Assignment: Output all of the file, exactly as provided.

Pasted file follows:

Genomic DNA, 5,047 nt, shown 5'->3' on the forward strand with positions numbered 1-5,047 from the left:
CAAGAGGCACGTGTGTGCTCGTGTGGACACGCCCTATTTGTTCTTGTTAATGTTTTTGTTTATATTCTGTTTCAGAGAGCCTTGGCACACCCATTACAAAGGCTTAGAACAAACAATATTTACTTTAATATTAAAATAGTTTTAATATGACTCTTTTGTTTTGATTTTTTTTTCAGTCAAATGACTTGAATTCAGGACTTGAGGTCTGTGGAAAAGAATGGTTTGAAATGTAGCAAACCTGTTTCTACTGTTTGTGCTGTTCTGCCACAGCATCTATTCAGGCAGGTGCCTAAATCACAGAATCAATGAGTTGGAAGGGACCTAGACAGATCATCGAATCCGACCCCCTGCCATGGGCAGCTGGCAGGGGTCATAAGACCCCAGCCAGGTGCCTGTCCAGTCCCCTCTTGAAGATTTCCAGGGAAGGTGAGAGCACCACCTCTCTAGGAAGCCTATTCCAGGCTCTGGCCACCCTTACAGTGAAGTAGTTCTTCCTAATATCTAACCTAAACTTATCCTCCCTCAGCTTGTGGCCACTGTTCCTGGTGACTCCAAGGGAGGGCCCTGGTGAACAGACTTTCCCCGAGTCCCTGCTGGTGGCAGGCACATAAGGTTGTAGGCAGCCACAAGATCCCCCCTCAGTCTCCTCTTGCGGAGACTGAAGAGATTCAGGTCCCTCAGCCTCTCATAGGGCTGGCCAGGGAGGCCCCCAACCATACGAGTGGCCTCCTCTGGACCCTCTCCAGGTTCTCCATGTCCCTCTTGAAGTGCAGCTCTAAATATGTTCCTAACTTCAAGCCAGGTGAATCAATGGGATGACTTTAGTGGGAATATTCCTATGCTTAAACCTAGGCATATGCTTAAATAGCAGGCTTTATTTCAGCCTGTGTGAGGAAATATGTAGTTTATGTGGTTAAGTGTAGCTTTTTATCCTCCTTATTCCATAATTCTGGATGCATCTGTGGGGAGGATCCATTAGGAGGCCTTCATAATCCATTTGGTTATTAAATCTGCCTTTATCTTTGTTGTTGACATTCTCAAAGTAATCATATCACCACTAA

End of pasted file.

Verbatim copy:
Genomic DNA, 5,047 nt, shown 5'->3' on the forward strand with positions numbered 1-5,047 from the left:
CAAGAGGCACGTGTGTGCTCGTGTGGACACGCCCTATTTGTTCTTGTTAATGTTTTTGTTTATATTCTGTTTCAGAGAGCCTTGGCACACCCATTACAAAGGCTTAGAACAAACAATATTTACTTTAATATTAAAATAGTTTTAATATGACTCTTTTGTTTTGATTTTTTTTTCAGTCAAATGACTTGAATTCAGGACTTGAGGTCTGTGGAAAAGAATGGTTTGAAATGTAGCAAACCTGTTTCTACTGTTTGTGCTGTTCTGCCACAGCATCTATTCAGGCAGGTGCCTAAATCACAGAATCAATGAGTTGGAAGGGACCTAGACAGATCATCGAATCCGACCCCCTGCCATGGGCAGCTGGCAGGGGTCATAAGACCCCAGCCAGGTGCCTGTCCAGTCCCCTCTTGAAGATTTCCAGGGAAGGTGAGAGCACCACCTCTCTAGGAAGCCTATTCCAGGCTCTGGCCACCCTTACAGTGAAGTAGTTCTTCCTAATATCTAACCTAAACTTATCCTCCCTCAGCTTGTGGCCACTGTTCCTGGTGACTCCAAGGGAGGGCCCTGGTGAACAGACTTTCCCCGAGTCCCTGCTGGTGGCAGGCACATAAGGTTGTAGGCAGCCACAAGATCCCCCCTCAGTCTCCTCTTGCGGAGACTGAAGAGATTCAGGTCCCTCAGCCTCTCATAGGGCTGGCCAGGGAGGCCCCCAACCATACGAGTGGCCTCCTCTGGACCCTCTCCAGGTTCTCCATGTCCCTCTTGAAGTGCAGCTCTAAATATGTTCCTAACTTCAAGCCAGGTGAATCAATGGGATGACTTTAGTGGGAATATTCCTATGCTTAAACCTAGGCATATGCTTAAATAGCAGGCTTTATTTCAGCCTGTGTGAGGAAATATGTAGTTTATGTGGTTAAGTGTAGCTTTTTATCCTCCTTATTCCATAATTCTGGATGCATCTGTGGGGAGGATCCATTAGGAGGCCTTCATAATCCATTTGGTTATTAAATCTGCCTTTATCTTTGTTGTTGACATTCTCAAAGTAATCATATCACCACTAA